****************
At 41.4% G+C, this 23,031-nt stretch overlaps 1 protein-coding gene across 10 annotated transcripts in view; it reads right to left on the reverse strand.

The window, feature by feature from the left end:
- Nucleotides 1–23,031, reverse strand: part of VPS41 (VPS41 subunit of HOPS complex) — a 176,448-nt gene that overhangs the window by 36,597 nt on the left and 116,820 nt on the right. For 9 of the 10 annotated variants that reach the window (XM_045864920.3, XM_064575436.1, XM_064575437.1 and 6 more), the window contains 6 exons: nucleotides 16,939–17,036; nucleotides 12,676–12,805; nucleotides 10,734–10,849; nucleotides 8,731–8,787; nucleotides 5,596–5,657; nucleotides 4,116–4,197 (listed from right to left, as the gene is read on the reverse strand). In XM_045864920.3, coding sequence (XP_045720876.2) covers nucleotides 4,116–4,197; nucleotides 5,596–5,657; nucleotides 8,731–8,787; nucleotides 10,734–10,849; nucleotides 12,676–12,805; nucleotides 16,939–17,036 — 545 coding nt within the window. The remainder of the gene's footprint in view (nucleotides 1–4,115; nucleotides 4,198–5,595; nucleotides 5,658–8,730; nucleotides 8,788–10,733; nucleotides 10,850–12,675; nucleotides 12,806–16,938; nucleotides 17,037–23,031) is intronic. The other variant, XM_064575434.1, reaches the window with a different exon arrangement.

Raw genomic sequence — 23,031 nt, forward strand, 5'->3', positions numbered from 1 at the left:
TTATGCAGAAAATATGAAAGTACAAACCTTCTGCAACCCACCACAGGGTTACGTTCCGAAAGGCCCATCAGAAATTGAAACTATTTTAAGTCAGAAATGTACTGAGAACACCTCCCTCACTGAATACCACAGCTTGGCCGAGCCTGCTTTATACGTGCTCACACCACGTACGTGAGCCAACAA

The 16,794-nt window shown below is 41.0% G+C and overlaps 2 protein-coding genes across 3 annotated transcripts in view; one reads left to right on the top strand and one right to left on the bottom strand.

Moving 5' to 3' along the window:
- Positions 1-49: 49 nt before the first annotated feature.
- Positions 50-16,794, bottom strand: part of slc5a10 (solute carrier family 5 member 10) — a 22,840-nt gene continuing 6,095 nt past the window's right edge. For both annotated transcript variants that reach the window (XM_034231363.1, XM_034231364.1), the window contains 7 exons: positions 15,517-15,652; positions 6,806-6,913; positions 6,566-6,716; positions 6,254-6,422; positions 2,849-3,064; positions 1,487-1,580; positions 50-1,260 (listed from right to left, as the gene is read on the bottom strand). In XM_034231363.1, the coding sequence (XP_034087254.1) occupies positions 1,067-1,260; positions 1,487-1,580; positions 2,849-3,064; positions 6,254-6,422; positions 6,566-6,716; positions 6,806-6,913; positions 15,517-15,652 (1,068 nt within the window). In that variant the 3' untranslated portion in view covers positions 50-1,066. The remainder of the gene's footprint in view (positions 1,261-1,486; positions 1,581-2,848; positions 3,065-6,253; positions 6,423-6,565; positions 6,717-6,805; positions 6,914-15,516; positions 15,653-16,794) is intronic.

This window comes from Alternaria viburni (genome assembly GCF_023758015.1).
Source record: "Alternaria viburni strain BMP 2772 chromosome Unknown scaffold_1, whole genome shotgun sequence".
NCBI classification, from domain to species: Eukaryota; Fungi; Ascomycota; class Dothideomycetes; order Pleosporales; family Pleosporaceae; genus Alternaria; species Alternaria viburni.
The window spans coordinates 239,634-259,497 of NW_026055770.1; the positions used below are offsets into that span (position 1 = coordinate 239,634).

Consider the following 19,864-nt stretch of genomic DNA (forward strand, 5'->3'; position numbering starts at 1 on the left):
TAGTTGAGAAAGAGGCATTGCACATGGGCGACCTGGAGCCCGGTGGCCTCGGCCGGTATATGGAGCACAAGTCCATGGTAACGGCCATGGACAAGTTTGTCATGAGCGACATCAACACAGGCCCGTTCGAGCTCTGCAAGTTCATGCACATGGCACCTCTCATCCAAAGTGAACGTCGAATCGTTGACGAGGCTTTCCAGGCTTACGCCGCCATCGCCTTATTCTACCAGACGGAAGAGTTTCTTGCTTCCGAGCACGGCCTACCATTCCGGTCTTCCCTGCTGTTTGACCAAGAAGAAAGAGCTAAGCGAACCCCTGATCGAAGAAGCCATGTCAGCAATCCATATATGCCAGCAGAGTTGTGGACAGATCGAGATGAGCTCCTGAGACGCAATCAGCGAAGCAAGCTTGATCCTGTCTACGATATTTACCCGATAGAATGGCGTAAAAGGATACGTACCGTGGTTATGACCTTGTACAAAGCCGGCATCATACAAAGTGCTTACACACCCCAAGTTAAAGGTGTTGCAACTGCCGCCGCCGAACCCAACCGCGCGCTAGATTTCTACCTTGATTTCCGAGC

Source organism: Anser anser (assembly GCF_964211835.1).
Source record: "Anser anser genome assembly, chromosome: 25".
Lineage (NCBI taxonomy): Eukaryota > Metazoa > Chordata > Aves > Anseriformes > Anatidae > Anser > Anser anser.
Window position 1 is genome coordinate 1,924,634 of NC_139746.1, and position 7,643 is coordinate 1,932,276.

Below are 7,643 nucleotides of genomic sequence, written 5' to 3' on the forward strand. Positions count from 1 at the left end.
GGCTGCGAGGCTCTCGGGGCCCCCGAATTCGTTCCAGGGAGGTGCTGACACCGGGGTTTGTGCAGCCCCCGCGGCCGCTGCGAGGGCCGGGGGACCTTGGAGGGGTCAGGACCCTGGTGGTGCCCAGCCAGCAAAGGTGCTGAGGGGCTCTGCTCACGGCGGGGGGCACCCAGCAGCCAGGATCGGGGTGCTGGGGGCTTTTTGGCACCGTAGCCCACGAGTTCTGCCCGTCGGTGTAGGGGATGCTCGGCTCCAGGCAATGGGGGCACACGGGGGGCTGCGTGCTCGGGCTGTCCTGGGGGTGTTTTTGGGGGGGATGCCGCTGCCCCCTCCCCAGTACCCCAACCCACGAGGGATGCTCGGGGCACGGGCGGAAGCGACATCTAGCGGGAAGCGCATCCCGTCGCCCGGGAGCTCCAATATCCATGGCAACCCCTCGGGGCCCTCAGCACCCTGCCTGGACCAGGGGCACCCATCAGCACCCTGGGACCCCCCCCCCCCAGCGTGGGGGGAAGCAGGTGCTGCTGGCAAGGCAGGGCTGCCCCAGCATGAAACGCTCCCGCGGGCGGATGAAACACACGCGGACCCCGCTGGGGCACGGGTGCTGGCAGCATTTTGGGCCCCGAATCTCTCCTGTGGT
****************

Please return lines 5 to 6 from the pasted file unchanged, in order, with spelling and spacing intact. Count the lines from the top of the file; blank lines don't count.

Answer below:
TTATGCAGAAAATATGAAAGTACAAACCTTCTGCAACCCACCACAGGGTTACGTTCCGAAAGGCCCATCAGAAATTGAAACTATTTTAAGTCAGAAATGTACTGAGAACACCTCCCTCACTGAATACCACAGCTTGGCCGAGCCTGCTTTATACGTGCTCACACCACGTACGTGAGCCAACAA

The 16,794-nt window shown below is 41.0% G+C and overlaps 2 protein-coding genes across 3 annotated transcripts in view; one reads left to right on the top strand and one right to left on the bottom strand.